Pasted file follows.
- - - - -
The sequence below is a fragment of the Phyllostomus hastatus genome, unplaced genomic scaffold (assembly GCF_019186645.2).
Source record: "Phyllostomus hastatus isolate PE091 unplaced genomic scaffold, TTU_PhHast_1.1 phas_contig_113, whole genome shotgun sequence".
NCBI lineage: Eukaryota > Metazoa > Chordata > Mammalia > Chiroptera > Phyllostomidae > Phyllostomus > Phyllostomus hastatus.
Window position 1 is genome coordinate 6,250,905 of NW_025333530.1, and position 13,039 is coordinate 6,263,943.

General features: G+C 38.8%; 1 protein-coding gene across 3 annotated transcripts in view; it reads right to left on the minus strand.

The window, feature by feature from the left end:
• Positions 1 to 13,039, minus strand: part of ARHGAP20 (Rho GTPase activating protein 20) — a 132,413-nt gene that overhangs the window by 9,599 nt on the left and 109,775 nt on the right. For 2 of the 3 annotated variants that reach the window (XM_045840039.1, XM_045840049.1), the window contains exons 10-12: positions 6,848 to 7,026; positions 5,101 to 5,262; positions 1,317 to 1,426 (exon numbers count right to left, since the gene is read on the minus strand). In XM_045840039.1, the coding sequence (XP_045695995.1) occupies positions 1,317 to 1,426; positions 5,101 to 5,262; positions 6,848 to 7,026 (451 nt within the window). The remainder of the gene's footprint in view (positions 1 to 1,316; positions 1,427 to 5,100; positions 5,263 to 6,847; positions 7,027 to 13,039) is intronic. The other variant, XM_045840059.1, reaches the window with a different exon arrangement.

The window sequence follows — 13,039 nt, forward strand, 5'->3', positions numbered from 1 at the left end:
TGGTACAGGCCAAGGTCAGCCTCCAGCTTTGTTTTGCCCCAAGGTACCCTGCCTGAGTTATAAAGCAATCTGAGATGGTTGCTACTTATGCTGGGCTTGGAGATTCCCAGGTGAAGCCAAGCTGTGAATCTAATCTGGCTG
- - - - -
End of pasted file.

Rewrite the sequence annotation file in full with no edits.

The sequence below is a fragment of the Phyllostomus hastatus genome, unplaced genomic scaffold (assembly GCF_019186645.2).
Source record: "Phyllostomus hastatus isolate PE091 unplaced genomic scaffold, TTU_PhHast_1.1 phas_contig_113, whole genome shotgun sequence".
NCBI lineage: Eukaryota > Metazoa > Chordata > Mammalia > Chiroptera > Phyllostomidae > Phyllostomus > Phyllostomus hastatus.
Window position 1 is genome coordinate 6,250,905 of NW_025333530.1, and position 13,039 is coordinate 6,263,943.

General features: G+C 38.8%; 1 protein-coding gene across 3 annotated transcripts in view; it reads right to left on the minus strand.

The window, feature by feature from the left end:
• Positions 1 to 13,039, minus strand: part of ARHGAP20 (Rho GTPase activating protein 20) — a 132,413-nt gene that overhangs the window by 9,599 nt on the left and 109,775 nt on the right. For 2 of the 3 annotated variants that reach the window (XM_045840039.1, XM_045840049.1), the window contains exons 10-12: positions 6,848 to 7,026; positions 5,101 to 5,262; positions 1,317 to 1,426 (exon numbers count right to left, since the gene is read on the minus strand). In XM_045840039.1, the coding sequence (XP_045695995.1) occupies positions 1,317 to 1,426; positions 5,101 to 5,262; positions 6,848 to 7,026 (451 nt within the window). The remainder of the gene's footprint in view (positions 1 to 1,316; positions 1,427 to 5,100; positions 5,263 to 6,847; positions 7,027 to 13,039) is intronic. The other variant, XM_045840059.1, reaches the window with a different exon arrangement.

The window sequence follows — 13,039 nt, forward strand, 5'->3', positions numbered from 1 at the left end:
TGGTACAGGCCAAGGTCAGCCTCCAGCTTTGTTTTGCCCCAAGGTACCCTGCCTGAGTTATAAAGCAATCTGAGATGGTTGCTACTTATGCTGGGCTTGGAGATTCCCAGGTGAAGCCAAGCTGTGAATCTAATCTGGCTG